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Elementary school principal cancels 4th-grade 'Lewis and Clark' play over Native American 'cultural appropriation,' 'stereotypes'

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On the trail of Lewis and Clark, "Pow-Wow" Winnebago Indian Reservation in Nebraska, 1997. (Photo by Jean-Erick PASQUIER/Gamma-Rapho via Getty Images)

An elementary school principal in Washington state canceled a fourth-grade "Lewis and Clark" play after receiving two complaints from parents and determining the script was guilty of "cultural appropriation" and "stereotypes" of Native Americans, conservative commentator Jason Rantz reported for KTTH-AM.

What are the details?

Principal Renee Rossman of Lowell Elementary in Tacoma told parents she was pulling the plug on the scheduled May 5 performance, Rantz said.

“It is essential that our school promote respect for all cultures and people. We must not perpetuate stereotypes or engage in cultural appropriation. After thoughtful consideration along with Racial Justice training at Lowell for all staff, I have decided to cancel the 4th-grade performance of Lewis and Clark,” Rossman wrote in the letter that Rantz said he obtained.

The play focuses on the famous expedition undertaken by Meriwether Lewis and William Clark as they “discover the Great Unknown West,” KTTH said, adding that the production reportedly depicts a “hostile encounter” with the Teton Sioux and includes Sacagawea, a Native American female who helped the expedition.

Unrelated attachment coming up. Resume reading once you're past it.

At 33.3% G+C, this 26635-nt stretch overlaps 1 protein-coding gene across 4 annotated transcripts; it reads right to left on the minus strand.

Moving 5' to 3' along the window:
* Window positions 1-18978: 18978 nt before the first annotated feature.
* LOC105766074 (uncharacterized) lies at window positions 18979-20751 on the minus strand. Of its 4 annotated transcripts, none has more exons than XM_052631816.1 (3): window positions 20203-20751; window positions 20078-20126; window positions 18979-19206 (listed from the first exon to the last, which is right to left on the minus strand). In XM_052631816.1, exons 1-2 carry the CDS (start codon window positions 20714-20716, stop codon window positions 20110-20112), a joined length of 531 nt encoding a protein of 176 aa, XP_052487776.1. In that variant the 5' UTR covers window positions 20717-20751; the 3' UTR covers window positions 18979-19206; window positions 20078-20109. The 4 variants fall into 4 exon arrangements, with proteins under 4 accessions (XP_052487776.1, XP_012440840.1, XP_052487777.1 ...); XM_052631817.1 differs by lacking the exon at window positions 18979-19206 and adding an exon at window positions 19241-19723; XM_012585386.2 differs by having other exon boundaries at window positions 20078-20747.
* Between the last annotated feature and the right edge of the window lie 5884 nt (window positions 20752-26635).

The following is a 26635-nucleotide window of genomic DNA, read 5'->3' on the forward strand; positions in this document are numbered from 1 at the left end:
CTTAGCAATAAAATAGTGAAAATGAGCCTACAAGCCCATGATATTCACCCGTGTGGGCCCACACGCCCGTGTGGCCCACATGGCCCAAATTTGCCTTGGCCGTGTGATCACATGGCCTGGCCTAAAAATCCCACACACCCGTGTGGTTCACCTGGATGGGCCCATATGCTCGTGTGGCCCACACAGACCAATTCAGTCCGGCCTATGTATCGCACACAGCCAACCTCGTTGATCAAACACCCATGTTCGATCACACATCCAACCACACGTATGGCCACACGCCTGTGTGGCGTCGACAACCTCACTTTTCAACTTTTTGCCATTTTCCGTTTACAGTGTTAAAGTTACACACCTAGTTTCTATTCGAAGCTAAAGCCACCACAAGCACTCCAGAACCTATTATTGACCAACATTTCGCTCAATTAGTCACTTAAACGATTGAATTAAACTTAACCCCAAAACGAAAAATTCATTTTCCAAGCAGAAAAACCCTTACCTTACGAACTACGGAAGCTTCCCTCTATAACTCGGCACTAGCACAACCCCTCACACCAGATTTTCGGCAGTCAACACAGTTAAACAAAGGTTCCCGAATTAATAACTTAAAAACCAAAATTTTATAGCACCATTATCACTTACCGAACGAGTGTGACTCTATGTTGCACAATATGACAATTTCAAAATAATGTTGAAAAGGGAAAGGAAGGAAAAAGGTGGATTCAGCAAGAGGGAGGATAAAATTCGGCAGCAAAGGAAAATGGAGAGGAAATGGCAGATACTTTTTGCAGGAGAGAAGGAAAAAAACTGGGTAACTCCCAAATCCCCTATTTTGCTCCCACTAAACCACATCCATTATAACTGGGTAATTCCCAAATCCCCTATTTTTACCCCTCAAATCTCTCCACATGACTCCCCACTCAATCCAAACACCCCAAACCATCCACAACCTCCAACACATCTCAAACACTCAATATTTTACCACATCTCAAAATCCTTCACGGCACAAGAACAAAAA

“I know students have been preparing and may feel disappointed, but we ask for your support as we take this time to reflect, learn, and revise our practices,” Rossman also wrote, according to Rantz.

The principal also said she won't schedule another play this school year, according to Rantz's KTTH piece.

There were no specifics offered regarding the concern about cultural appropriation, Rantz reported, adding that one parent believes there may have been a problem with white students depicting Native Americans.

'Didn't align with our values'

Rantz said a school spokesperson indicated that the move to cancel the play was done in consultation with district officials.

“After receiving complaints from parents about the play, the school and district reviewed the script," the spokesperson explained in an email to the Jason Rantz Show on KTTH. "The script contains cultural stereotypes that misrepresent the customs and traditions of Native Americans. We initially sought to revise the script but determined given the timeline it was not possible."

The spokesperson added that “as a district, we value cultural understanding and strive to create inclusive school environments, and ultimately the play didn’t align with our values," Rantz reported.

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